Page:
OpenTelemetry: beyond getting started

Sergey Kanzhelev
Published in
12 min readJan 15, 2020


This blog post explores real world scenarios for telemetry collection and enrichment using OpenTelemetry. It is based on the KubeCon NA talk Beyond Getting Started: Using OpenTelemetry to Its Full Potential by Morgan McLean and myself. You can watch the recording on YouTube or keep reading.

Capturing telemetry from applications is a big challenge for developers who want better observability into their applications. For this to work, you need integrations with every language, web framework, RPC system, storage client, etc.

OpenTelemetry is a complete solution that solves the problem of telemetry collection. Simply add Jaeger, Prometheus, Zipkin, or any other open source backend and you get insights into your app via distributed traces and metrics. Use Azure Monitor, Google StackDriver or other telemetry vendor and you get a managed turn key telemetry solution.

Getting started

The goal of OpenTelemetry is to make robust, portable telemetry a built-in feature of cloud-native software. In other words, we want every platform and library to be pre-instrumented with OpenTelemetry and we’re committed to making this as easy as possible. Even though we are still working on pre-instrumenting software, for many platforms and libraries enabling monitoring is as easy as adding a couple lines of code.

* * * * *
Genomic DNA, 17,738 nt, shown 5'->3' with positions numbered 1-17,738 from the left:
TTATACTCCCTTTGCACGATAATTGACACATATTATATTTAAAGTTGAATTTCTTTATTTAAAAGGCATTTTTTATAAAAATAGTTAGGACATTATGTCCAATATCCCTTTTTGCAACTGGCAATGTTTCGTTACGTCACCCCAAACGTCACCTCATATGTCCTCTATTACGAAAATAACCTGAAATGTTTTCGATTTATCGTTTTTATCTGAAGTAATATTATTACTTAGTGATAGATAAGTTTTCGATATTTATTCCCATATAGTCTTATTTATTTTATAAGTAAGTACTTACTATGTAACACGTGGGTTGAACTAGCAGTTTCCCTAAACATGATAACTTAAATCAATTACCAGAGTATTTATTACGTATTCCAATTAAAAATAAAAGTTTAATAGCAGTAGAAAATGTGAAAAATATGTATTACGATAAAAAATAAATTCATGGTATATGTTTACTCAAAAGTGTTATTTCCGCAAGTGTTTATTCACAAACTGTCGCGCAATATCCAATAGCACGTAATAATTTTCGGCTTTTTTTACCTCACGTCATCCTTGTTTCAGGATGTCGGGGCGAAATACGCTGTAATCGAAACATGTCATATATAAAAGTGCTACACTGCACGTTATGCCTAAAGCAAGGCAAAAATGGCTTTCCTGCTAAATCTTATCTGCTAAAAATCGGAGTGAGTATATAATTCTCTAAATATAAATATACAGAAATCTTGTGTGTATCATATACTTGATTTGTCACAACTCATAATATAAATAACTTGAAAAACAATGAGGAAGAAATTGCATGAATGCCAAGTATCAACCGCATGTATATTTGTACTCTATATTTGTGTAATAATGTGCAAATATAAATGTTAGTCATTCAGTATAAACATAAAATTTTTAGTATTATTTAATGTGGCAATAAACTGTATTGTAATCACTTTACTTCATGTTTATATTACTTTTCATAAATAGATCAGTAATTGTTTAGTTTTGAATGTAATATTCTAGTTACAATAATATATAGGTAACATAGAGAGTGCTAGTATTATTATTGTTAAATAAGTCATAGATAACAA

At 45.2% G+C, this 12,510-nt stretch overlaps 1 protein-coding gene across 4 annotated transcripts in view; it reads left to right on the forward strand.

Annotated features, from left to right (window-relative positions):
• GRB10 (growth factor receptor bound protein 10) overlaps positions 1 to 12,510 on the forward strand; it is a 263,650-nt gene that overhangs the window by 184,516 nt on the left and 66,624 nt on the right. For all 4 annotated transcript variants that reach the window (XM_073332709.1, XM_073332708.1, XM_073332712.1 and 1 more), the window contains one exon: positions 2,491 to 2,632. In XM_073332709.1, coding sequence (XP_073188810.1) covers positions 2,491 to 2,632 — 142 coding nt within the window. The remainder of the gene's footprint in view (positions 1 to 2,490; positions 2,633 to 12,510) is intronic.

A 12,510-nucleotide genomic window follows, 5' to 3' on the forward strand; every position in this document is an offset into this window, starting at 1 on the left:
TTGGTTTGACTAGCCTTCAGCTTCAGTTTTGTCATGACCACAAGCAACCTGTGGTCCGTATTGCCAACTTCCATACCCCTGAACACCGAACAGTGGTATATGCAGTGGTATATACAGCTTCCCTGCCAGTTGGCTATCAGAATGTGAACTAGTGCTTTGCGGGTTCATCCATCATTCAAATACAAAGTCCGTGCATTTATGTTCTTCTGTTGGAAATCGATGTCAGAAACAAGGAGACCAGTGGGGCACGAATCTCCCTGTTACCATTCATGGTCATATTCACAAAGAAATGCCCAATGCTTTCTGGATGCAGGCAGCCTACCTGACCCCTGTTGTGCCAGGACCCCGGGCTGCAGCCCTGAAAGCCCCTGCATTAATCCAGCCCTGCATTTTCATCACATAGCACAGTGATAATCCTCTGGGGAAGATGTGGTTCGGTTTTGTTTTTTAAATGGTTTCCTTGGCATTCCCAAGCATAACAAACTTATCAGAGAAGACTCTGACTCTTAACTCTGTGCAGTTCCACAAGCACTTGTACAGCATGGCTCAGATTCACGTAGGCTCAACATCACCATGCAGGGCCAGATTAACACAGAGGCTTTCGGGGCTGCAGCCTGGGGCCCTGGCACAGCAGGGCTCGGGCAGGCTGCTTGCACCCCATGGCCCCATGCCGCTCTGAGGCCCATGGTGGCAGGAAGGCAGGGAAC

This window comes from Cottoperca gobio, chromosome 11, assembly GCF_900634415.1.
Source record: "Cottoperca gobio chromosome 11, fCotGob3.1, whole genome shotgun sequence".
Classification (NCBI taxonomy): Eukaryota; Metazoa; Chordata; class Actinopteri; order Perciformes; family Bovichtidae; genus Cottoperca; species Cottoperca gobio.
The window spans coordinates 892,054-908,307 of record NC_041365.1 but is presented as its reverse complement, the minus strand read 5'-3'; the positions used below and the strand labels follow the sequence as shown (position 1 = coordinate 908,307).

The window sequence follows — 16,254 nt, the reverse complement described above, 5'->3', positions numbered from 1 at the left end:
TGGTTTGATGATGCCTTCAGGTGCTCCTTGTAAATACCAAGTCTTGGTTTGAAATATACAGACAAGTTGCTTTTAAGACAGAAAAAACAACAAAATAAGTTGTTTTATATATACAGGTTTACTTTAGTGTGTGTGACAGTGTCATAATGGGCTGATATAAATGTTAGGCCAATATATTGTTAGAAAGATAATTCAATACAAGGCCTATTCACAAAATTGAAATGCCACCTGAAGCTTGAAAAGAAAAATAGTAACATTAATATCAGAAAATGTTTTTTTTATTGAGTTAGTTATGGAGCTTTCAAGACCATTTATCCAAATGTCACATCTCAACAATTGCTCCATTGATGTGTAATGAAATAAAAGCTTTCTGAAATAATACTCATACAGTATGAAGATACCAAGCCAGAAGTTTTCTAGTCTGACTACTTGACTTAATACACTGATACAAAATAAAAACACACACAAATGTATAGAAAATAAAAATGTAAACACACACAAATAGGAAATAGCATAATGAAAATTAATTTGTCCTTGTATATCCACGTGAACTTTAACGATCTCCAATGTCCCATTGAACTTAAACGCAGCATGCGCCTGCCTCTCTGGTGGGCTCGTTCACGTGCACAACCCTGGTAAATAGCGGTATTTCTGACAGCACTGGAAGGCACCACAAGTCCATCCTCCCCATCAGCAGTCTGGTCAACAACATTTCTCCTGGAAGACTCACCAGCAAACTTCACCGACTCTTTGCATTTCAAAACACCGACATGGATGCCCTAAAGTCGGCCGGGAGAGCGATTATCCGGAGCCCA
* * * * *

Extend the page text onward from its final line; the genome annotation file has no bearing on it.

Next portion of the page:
For example, in an ASP.NET Core application, you can add these few lines of code to capture metrics and traces — call AddOpenTelemetry and pass in arguments of what to collect and where to send telemetry.

services.AddOpenTelemetry(b => 
b.UseZipkin(o => o.Endpoint=new Uri(“http://zipkin/api/v2/spans"))

And you can see results in Zipkin. In most of the examples in this post, as you can note from the distributed trace below, ClientApp calls into FrontEndApp, which in turn queries BackEndApp for data. Note that information about all incoming requests and outgoing calls is automatically collected without any explicit configuration.

OpenTelemetry architecture and extensibility

When a library or integration calls into OpenTelemetry, this is what the telemetry delivery pipeline looks like:

  • API is used to instrument a library
  • SDK to send telemetry into Processing and Exporting pipeline
  • Out of the process Collector is used for data filtering, aggregation and batching
  • Exporter sends telemetry to the backend of your choice.

While OpenTelemetry is a complete solution, it still allows lots of room for innovation. Our main goal is to make telemetry built-in into software, not to lock you into a specific solution.

OpenTelemetry has a lot of extensibility points.

When we think of extensibility, we try to strike a balance between being flexible and useful out of the box. We believe that most telemetry needs can be provided via small adjustments, not through a major rewrite of the entire system.

OpenTelemetry layers and extensibility points
OpenTelemetry layers and extensibility points

Let’s look at extensibility points from right to left

  1. Collector can communicate with various backends via exporters. This is a great extensibility point as it is out of the process and doesn’t require app redeployment. You can configure backend after the deployment or even swap in runtime.
  2. Configuration controls aggregation, batching, and processing in a collector.
  3. In-process exporters are easily replaceable to work with different backends. While the default exporter will send telemetry to the Collector, in some deployments you cannot host a separate collector process So you need to send telemetry directly to the backend from inside the process.